Heather laughed softly, and smiled. “What we offer is power. But you aren’t being given the power to fight, are you? You’re being made strong enough that you don’t have to fight. Think of the gifts you were given. The speed of wind and the perfect footing. Useful in a fight, but even more useful when you need to run. The speed to outpace any pursuer, and to avoid being dragged into a fight by the terrain. The power of earth. Strength enough to break blows upon your body, to give your opponent no choice but to surrender, because they cannot hurt you. And my power. The strength to read, and to know others. It will serve you well in avoiding hurting anyone. You don’t have to fight.” She rested her hands on his cheeks, and he frowned. She smiled sadly.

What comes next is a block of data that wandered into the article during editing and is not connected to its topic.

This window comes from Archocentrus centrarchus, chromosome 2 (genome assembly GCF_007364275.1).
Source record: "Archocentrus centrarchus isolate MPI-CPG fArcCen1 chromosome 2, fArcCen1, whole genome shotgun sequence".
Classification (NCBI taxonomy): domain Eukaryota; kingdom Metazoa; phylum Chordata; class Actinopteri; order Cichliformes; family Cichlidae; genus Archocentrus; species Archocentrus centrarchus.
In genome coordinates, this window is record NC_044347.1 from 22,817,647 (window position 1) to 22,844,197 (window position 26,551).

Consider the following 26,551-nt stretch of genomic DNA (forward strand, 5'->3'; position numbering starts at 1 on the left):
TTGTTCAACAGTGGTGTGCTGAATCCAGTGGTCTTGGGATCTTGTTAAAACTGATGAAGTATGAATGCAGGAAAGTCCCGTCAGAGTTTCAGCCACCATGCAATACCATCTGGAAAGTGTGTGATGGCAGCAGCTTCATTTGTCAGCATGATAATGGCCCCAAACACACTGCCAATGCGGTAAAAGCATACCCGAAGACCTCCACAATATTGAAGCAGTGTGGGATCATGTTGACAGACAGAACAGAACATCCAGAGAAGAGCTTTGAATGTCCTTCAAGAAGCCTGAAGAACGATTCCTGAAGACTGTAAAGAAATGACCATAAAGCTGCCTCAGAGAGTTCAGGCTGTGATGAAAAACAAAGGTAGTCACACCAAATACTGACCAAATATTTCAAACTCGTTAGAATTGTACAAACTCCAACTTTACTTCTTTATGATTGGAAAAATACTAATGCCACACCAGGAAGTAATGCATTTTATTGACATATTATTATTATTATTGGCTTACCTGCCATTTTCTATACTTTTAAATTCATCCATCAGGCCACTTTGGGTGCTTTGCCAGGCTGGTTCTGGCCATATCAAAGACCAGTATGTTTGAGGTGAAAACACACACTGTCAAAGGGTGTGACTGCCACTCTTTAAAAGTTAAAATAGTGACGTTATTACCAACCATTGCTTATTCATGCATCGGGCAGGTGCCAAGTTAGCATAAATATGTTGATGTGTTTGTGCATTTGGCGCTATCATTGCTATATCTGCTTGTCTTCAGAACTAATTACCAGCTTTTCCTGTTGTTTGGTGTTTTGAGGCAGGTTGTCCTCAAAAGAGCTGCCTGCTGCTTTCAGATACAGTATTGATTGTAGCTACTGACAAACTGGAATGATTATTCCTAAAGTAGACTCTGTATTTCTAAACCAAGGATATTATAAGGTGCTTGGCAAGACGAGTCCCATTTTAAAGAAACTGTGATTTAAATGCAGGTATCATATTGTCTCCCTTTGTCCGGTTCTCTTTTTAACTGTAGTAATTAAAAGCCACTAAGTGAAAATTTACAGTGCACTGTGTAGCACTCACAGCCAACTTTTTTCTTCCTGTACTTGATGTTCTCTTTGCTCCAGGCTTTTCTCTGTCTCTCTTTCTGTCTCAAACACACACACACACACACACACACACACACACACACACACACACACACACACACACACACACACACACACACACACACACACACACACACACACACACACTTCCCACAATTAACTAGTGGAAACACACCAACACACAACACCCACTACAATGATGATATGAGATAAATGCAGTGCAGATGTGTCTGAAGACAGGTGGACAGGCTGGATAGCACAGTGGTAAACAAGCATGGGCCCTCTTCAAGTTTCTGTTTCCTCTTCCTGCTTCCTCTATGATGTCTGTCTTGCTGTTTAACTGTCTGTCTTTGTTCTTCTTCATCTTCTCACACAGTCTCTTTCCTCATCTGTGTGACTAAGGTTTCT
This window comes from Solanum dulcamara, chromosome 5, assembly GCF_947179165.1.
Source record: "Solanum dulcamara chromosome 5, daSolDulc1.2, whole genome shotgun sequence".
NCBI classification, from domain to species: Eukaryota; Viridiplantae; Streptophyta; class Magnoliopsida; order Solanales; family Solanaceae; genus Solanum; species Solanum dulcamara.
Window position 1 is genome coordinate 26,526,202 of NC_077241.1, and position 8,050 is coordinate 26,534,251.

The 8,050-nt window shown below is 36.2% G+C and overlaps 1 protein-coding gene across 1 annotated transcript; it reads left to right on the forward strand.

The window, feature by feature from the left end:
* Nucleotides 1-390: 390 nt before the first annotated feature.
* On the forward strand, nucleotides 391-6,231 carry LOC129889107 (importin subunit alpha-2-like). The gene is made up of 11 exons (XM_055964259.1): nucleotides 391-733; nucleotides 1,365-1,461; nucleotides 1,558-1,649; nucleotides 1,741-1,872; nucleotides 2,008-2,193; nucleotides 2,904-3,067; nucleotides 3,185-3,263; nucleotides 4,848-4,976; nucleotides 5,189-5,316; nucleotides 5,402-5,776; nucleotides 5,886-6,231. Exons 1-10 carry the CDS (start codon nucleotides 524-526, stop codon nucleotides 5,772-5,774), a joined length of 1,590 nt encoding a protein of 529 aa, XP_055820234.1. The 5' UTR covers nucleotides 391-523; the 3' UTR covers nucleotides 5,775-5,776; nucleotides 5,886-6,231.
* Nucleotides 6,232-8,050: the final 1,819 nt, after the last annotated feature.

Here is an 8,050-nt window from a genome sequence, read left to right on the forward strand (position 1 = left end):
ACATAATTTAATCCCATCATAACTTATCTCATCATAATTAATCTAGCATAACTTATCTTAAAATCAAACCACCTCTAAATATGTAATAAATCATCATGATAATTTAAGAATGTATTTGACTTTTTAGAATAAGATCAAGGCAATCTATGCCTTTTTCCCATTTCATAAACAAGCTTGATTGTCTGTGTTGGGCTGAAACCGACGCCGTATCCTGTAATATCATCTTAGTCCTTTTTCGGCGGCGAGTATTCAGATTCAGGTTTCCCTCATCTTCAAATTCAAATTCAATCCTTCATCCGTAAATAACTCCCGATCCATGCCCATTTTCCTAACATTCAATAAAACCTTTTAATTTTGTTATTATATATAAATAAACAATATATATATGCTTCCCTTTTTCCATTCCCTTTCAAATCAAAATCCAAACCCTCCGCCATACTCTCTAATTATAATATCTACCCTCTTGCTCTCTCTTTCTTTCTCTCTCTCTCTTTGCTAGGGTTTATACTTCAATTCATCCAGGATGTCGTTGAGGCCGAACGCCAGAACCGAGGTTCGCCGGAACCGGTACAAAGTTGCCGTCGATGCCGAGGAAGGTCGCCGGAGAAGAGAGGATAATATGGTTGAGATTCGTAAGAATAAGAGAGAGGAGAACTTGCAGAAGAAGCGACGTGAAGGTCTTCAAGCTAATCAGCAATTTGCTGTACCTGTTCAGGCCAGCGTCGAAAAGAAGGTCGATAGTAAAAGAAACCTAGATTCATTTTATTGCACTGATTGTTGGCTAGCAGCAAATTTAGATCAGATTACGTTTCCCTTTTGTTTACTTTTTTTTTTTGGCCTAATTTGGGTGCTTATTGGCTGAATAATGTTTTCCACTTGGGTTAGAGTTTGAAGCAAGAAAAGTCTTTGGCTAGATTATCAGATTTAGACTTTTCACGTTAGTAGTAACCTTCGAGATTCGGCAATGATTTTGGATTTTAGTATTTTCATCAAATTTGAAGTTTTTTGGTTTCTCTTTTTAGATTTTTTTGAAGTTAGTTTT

“But life is seldom so easy, is it? You aren’t running away anymore. You’re protecting those who can’t run away. So remember this. When the flow is yours, there will be no enemy in this world who can lay a finger on you.” She smiled. “Not even death.”

He took a deep breath. He had avoided love. That desperate yearning for another. He’d lived on his own. He’d been happy that way, he’d thought. Relationships with others always ended with betrayal, worse every time. “It hurts when you get close to another person.” His voice was soft. “Who was the first person who you loved? The person who convinced you that it was worthwhile? And…” He bit his lip. “Why would you ever love a human, knowing that they would die and leave you behind?”